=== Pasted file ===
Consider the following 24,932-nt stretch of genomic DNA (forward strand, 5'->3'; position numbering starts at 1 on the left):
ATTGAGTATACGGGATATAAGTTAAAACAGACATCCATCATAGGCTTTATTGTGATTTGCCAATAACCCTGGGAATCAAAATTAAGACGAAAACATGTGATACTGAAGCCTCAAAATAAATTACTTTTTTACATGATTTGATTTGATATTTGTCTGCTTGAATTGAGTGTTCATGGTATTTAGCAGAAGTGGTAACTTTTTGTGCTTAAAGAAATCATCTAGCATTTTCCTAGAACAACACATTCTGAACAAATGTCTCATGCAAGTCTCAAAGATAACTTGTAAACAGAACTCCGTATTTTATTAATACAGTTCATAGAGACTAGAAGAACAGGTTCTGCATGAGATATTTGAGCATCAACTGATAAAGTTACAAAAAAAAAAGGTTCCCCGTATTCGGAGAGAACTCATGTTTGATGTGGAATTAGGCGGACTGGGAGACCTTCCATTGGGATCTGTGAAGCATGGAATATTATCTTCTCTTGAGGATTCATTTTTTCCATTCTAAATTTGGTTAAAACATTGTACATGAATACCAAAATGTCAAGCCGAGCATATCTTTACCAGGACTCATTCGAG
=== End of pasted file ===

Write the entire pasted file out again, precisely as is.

Consider the following 24,932-nt stretch of genomic DNA (forward strand, 5'->3'; position numbering starts at 1 on the left):
ATTGAGTATACGGGATATAAGTTAAAACAGACATCCATCATAGGCTTTATTGTGATTTGCCAATAACCCTGGGAATCAAAATTAAGACGAAAACATGTGATACTGAAGCCTCAAAATAAATTACTTTTTTACATGATTTGATTTGATATTTGTCTGCTTGAATTGAGTGTTCATGGTATTTAGCAGAAGTGGTAACTTTTTGTGCTTAAAGAAATCATCTAGCATTTTCCTAGAACAACACATTCTGAACAAATGTCTCATGCAAGTCTCAAAGATAACTTGTAAACAGAACTCCGTATTTTATTAATACAGTTCATAGAGACTAGAAGAACAGGTTCTGCATGAGATATTTGAGCATCAACTGATAAAGTTACAAAAAAAAAAGGTTCCCCGTATTCGGAGAGAACTCATGTTTGATGTGGAATTAGGCGGACTGGGAGACCTTCCATTGGGATCTGTGAAGCATGGAATATTATCTTCTCTTGAGGATTCATTTTTTCCATTCTAAATTTGGTTAAAACATTGTACATGAATACCAAAATGTCAAGCCGAGCATATCTTTACCAGGACTCATTCGAG